Familial and sporadic forms of narcolepsy exist in both humans and canines. Mutations in the hypocretin receptor 2 gene (Hcrtr 2) cause canine familial narcolepsy. In humans, mutations in hypocretin-related genes are rare, but cerebrospinal fluid (CSF) hypocretin-1 is undetectable in most sporadic cases. Using the canine model, we investigated ( 1 ) whether hypocretin deficiency is involved in sporadic cases and ( 2 ) whether alterations in hypocretin neurons or ligand levels also contribute to the phenotype in Hcrtr 2 mutants. We found that hypocretins were undetectable in the brains of three of three and the CSF of two of two sporadic narcoleptic dogs tested. In contrast, hypocretin levels were not altered in brains and CSF of genetically narcoleptic Dobermans, and hypocretin-containing neurons were of normal appearance. Therefore, multiple hypocretin-related etiologies are likely to be involved in canine narcolepsy. The presence of hypocretin peptides in Hcrtr 2-mutated animals suggests that neurotransmission through Hcrtr 1 may be intact, arguing for a preferential importance of Hcrtr 2-mediated function in narcolepsy.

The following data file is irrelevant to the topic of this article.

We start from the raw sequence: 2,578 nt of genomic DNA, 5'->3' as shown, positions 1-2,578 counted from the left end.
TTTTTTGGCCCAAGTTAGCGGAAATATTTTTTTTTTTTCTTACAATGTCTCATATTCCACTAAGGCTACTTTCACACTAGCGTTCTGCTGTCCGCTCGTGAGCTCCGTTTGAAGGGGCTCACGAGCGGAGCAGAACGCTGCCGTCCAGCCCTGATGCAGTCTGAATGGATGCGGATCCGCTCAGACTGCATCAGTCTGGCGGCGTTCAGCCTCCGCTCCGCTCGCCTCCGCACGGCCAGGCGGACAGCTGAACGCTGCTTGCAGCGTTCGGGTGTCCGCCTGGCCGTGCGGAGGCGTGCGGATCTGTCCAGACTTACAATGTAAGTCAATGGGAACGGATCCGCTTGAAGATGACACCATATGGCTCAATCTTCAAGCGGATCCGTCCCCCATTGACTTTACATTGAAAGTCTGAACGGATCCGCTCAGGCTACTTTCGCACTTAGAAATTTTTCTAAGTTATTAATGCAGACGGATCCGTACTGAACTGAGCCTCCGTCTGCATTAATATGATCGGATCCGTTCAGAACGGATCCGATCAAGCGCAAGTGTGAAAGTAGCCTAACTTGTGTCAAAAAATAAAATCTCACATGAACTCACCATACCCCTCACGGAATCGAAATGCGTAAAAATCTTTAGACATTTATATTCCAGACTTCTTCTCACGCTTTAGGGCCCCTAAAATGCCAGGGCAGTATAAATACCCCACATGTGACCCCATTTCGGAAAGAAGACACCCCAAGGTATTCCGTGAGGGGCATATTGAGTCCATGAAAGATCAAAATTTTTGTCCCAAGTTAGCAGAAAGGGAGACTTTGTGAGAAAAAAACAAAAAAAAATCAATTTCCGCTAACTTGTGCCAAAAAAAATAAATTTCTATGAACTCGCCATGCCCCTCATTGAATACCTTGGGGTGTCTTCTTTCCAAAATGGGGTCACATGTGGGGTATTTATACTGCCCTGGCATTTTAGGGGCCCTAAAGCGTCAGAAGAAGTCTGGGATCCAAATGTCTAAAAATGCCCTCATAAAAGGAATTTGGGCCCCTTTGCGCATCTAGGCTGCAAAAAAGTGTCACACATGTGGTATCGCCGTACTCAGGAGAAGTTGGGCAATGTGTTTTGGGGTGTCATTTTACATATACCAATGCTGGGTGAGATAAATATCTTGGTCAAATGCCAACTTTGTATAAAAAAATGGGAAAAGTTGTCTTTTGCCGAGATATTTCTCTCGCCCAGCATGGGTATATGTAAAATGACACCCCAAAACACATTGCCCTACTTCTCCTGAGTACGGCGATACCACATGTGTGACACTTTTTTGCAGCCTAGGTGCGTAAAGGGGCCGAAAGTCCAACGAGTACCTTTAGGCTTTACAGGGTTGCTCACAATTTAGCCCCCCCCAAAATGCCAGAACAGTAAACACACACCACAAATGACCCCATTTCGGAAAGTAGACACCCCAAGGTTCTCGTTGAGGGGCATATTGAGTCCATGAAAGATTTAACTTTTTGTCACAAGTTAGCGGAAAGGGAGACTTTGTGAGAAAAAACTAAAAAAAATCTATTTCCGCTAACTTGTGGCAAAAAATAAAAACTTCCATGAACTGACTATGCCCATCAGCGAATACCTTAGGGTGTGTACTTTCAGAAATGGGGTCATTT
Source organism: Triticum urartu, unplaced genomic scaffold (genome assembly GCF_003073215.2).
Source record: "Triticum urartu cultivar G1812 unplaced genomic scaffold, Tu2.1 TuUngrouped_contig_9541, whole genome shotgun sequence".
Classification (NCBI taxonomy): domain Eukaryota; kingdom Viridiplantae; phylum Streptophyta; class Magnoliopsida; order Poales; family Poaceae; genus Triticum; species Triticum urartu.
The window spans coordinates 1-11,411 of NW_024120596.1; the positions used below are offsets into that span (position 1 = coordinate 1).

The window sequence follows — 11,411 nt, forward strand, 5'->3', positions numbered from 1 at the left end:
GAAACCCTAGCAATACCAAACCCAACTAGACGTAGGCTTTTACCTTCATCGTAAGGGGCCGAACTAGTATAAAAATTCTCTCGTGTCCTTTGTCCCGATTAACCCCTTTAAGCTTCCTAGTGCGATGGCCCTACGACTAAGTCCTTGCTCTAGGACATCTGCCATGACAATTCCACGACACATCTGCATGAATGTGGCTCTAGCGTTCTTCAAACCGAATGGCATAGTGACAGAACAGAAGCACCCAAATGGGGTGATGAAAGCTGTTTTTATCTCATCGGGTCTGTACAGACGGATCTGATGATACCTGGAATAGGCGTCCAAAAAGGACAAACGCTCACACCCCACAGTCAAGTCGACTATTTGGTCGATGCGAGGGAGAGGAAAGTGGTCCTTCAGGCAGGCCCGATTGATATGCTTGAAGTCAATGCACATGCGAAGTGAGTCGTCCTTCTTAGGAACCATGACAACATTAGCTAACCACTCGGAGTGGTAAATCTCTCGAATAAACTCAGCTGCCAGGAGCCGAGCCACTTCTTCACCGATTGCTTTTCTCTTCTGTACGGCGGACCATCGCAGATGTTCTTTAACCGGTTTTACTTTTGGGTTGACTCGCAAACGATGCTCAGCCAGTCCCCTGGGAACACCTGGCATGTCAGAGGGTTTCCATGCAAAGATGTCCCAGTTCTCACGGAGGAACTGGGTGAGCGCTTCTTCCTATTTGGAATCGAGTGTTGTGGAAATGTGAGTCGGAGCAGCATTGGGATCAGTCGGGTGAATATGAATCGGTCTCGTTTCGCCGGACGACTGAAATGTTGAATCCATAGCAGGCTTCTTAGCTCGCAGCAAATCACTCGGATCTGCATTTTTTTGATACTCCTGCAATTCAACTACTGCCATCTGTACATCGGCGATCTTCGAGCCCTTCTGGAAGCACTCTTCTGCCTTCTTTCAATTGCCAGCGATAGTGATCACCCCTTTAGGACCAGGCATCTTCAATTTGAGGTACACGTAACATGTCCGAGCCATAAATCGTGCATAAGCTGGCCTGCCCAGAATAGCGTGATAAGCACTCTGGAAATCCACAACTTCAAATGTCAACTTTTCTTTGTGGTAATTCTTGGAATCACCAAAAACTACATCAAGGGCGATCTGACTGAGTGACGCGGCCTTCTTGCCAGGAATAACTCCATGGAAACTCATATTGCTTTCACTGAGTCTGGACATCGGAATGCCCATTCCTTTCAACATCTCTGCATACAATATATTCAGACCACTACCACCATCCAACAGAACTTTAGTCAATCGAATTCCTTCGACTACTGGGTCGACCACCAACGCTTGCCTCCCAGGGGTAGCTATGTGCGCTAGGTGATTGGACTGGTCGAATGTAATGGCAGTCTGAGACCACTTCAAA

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View details for PubMedID 11442359